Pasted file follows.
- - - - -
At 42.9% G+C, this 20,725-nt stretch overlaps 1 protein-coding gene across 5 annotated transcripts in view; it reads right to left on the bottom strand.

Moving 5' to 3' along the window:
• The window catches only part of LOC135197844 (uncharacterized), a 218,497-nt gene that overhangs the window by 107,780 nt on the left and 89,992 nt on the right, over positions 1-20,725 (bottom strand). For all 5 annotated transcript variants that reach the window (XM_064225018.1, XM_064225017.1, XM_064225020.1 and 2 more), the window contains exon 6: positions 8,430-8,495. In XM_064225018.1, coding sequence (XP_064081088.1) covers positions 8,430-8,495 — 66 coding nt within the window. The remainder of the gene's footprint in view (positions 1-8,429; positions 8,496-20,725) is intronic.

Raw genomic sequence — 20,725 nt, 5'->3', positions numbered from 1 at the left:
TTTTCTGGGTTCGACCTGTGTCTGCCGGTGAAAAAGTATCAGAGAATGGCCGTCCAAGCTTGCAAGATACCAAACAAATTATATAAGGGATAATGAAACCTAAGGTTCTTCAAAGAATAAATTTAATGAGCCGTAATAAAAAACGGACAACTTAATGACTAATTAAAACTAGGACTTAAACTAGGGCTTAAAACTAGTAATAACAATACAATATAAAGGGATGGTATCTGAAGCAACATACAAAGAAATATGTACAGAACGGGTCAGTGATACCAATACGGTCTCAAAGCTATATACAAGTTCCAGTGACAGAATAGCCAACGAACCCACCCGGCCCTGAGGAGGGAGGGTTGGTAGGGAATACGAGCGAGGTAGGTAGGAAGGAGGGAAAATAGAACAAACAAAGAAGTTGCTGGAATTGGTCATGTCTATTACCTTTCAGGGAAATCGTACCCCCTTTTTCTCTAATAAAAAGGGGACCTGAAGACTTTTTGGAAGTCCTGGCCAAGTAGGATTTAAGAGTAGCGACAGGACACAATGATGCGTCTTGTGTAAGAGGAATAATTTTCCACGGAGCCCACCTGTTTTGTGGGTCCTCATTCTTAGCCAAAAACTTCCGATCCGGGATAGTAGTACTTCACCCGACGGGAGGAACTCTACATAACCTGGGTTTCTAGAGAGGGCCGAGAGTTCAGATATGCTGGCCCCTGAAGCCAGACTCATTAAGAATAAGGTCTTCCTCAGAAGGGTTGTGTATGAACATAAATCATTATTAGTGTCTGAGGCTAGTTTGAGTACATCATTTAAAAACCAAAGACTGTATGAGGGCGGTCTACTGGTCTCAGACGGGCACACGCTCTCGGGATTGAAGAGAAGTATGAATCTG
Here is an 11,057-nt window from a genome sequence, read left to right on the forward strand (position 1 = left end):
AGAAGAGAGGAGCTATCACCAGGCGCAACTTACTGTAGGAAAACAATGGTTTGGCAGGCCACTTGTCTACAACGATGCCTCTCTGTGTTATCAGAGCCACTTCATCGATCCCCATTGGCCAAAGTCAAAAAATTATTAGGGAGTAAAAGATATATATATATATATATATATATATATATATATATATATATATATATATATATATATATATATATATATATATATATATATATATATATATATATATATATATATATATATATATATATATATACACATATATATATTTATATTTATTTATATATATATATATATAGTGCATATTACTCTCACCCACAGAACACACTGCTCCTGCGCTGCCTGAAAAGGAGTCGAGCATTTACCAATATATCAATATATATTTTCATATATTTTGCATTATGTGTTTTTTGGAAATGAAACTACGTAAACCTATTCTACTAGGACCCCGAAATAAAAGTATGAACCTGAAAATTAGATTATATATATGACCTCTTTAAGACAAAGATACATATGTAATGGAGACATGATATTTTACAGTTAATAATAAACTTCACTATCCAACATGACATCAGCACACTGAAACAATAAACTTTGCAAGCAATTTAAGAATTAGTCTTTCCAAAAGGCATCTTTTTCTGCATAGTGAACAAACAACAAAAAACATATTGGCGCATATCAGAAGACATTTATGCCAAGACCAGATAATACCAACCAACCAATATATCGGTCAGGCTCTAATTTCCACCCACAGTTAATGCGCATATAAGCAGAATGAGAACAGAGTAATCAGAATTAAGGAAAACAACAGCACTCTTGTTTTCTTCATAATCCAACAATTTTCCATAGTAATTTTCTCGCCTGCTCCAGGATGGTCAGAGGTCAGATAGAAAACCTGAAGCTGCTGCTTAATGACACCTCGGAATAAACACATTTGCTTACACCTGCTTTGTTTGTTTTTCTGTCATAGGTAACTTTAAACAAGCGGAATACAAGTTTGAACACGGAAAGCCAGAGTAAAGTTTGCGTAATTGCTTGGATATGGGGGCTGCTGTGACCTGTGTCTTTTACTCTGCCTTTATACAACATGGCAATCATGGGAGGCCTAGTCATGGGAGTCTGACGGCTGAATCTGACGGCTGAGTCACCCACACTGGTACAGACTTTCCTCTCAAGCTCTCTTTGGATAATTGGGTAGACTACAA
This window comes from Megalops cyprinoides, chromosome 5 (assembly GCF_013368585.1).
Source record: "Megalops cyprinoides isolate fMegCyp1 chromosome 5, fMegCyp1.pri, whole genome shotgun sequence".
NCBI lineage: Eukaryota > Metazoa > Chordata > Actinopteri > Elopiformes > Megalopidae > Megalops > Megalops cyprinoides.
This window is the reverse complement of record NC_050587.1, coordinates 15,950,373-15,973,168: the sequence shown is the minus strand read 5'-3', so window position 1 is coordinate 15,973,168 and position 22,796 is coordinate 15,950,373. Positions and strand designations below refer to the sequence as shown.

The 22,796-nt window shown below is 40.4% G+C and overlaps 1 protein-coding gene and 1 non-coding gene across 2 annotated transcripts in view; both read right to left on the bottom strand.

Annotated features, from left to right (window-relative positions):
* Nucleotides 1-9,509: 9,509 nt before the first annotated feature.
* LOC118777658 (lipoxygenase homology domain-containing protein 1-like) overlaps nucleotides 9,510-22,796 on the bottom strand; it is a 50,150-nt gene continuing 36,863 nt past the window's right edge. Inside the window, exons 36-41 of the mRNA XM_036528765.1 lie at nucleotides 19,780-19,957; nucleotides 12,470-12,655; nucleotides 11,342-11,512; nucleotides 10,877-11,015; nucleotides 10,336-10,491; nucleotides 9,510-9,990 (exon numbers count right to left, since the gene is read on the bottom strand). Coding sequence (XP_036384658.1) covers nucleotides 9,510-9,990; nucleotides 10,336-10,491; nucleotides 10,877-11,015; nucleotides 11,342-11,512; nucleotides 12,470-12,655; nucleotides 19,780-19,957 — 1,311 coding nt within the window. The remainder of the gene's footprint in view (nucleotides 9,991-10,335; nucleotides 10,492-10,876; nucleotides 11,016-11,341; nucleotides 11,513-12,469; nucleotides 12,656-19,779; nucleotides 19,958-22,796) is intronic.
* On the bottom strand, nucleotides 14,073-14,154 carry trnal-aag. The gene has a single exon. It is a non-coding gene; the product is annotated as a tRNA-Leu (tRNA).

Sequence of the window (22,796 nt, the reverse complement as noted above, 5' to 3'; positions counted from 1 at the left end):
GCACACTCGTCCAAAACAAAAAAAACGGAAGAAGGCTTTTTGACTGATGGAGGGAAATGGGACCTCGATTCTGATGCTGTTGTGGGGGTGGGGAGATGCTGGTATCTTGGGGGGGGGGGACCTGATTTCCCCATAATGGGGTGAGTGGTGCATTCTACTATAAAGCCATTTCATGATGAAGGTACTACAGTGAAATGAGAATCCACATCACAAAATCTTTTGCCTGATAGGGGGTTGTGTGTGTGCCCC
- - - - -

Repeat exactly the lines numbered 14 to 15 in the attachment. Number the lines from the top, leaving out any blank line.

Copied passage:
* Nucleotides 1-9,509: 9,509 nt before the first annotated feature.
* LOC118777658 (lipoxygenase homology domain-containing protein 1-like) overlaps nucleotides 9,510-22,796 on the bottom strand; it is a 50,150-nt gene continuing 36,863 nt past the window's right edge. Inside the window, exons 36-41 of the mRNA XM_036528765.1 lie at nucleotides 19,780-19,957; nucleotides 12,470-12,655; nucleotides 11,342-11,512; nucleotides 10,877-11,015; nucleotides 10,336-10,491; nucleotides 9,510-9,990 (exon numbers count right to left, since the gene is read on the bottom strand). Coding sequence (XP_036384658.1) covers nucleotides 9,510-9,990; nucleotides 10,336-10,491; nucleotides 10,877-11,015; nucleotides 11,342-11,512; nucleotides 12,470-12,655; nucleotides 19,780-19,957 — 1,311 coding nt within the window. The remainder of the gene's footprint in view (nucleotides 9,991-10,335; nucleotides 10,492-10,876; nucleotides 11,016-11,341; nucleotides 11,513-12,469; nucleotides 12,656-19,779; nucleotides 19,958-22,796) is intronic.